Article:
Strange things to do and make

In 1976, when I was eight years old, my mum bought me two 'Practical Puffin' activity books. The first, Body Tricks to Teach Yourself, was innocent enough and full of games familiar to anyone who grew up watching Why Don't You?: sock puppets, mime games, balancing tricks, juggling, rubbish disguises and so on.

There was just one hint of strangeness, however, in a game where, having pressed your hands down hard upon a friend's head, you were supposed to be able to lift him with just four fingers. 'Now imagine that you weigh nothing at all' the book went on. 'You could float away in the wind.' 

I think the authors might have been hippies.

But this was a mere prelude for the weirdness of companion volume, Strange Things to Do and Make. It would be a challenge to find an odder children's book.

In one experiment you were encouraged to see if plants had psychic powers. You had to grow two seedlings, all the while sending kindly thoughts to one and hateful sentiments to the other. The unlucky plant was supposed to wither and die.

I badgered my Dad to cut me a hazel wand so I could try my hand at dowsing...

...and I vividly remember my disappointment at being unable to attempt the various wart cures: I was already wart-free.

You could try telepathy with a set of homemade Zener cards...

...or if that wasn't racy enough, you could make your own Ouija Board...

...or hatch chickens at home (presumably to the delight of parents everywhere).

My favourite was the experiment on pyramid power. In a rare appeal to academic authority the book suggested that 'some scientists think that the space inside the pyramids might have special powers.' (This was the 1970s, remember, when recently unearthed prehistoric computer stones sent out evil mind-rays that forced all scientists to entertain weird shit.)

There were careful instructions on how to make a scale model of the Great Pyramid of Cheops complete with its very own cardboard altar, upon which you were supposed to leave a small piece of meat.

With the mini-pyramid aligned to the cardinal directions, mysterious powers would mummify the meat and preserve it from decay. Probably. From meat you could move on to preserving caterpillars and butterflies.

I tried it with a dead fly but oddly I can't remember if the experiment worked or not (it's almost as though secret forces don't want me to remember...)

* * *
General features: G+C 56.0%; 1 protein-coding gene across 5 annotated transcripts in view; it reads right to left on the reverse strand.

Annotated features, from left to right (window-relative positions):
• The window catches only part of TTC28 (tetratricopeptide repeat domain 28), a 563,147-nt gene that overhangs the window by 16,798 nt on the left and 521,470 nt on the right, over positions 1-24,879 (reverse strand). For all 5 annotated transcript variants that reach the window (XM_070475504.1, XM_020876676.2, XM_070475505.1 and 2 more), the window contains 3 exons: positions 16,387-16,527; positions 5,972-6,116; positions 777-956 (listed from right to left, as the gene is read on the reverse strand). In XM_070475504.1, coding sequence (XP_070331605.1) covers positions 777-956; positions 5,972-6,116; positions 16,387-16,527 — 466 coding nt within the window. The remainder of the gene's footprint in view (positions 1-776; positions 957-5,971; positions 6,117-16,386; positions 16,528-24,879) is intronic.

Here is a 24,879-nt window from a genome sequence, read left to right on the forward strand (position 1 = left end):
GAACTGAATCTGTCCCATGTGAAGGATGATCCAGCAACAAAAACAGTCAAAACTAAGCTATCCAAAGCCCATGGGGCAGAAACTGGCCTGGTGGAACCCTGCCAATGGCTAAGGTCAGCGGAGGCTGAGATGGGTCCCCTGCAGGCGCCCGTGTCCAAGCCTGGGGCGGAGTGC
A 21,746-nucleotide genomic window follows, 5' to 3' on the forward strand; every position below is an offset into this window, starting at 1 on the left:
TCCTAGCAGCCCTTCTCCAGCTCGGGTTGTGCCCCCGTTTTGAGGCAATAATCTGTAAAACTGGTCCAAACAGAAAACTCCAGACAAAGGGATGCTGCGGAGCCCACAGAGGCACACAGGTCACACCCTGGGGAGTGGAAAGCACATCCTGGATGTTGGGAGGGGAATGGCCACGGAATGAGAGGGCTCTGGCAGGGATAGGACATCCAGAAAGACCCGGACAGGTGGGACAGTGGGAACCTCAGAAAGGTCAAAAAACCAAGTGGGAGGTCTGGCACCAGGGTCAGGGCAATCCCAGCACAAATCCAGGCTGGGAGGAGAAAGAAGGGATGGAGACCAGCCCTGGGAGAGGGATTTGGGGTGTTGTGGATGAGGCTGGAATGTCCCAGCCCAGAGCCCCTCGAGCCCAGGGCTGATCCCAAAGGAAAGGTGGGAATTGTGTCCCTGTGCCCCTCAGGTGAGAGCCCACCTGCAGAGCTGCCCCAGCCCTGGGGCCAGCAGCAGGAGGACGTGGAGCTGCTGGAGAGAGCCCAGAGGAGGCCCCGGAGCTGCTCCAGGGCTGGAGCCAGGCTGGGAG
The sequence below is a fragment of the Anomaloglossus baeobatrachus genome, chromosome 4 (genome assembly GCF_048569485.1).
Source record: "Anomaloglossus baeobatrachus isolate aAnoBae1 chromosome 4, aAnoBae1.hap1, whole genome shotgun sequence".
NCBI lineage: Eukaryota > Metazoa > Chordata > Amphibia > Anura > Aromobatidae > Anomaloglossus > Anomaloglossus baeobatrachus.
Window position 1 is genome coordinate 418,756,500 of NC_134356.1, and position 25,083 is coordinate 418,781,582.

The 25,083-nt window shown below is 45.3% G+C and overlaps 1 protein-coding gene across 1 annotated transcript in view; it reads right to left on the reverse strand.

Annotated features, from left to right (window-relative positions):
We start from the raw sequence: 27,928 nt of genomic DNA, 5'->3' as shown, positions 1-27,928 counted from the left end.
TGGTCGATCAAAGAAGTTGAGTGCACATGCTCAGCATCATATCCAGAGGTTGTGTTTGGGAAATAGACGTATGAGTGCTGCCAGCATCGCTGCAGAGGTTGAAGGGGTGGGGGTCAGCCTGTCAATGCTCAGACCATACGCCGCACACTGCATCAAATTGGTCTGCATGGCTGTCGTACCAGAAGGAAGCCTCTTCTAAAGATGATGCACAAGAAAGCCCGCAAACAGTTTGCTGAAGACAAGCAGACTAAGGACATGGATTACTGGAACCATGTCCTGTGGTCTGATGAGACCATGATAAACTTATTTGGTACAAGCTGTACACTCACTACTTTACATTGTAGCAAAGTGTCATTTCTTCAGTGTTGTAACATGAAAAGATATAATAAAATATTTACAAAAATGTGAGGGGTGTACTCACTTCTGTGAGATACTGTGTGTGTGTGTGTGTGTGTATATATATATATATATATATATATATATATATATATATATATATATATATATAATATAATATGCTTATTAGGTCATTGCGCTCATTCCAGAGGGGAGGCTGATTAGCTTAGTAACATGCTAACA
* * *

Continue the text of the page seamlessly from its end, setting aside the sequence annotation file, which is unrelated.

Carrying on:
Though it reads like a book from the Scarfolk public library, I can assure you the book was real (and, collectors beware, its second-hand value is rapidly escalating).

But I ask you, growing up with books like this, is it any wonder I turned out the bosky way I did?


  1. As it happens, one of my earliest bits of childhood culture was listening to the 45rpm single of 'Pyramania' by the Alan Parsons Project, a song which satirises exactly that pyramid-related weird shit that your book promotes.

  2. I remember the pyramid thing, I think I even tried it. Oh the 70s, how I miss them! I got the "Out in the Wilds" Puffin when I was 11. I loved it so much...needless to say, I still have it, and even now feel the familiar thrill I did back then at the thought of really going off into the bush and camping BY MYSELF. I think it's probably to blame for a habit I developed, which I still can't shake, of always keeping an eye out for possible overnight kip spots. Which I have never actually needed...but you never know!

  3. I wish I'd had that book as a kid - I would have loved it.

    "you were supposed to be able to lift him with just four fingers."

    Sounds like "light as a feather, stiff as a board" - do they have that game in the UK? A lot of American kids do it, in their ouija board phase. But it's a bit creepier, because first you're supposed to lie the person down and pretend they're dead, and eulogize them. Then you all put one finger underneath them, chanting "light as a feather, stiff as a board" until they lift up magically. I did this one night at a field trip to a historical reenactment farm (there was no electricity, nothing else for us to do) and it did somehow seem to work.



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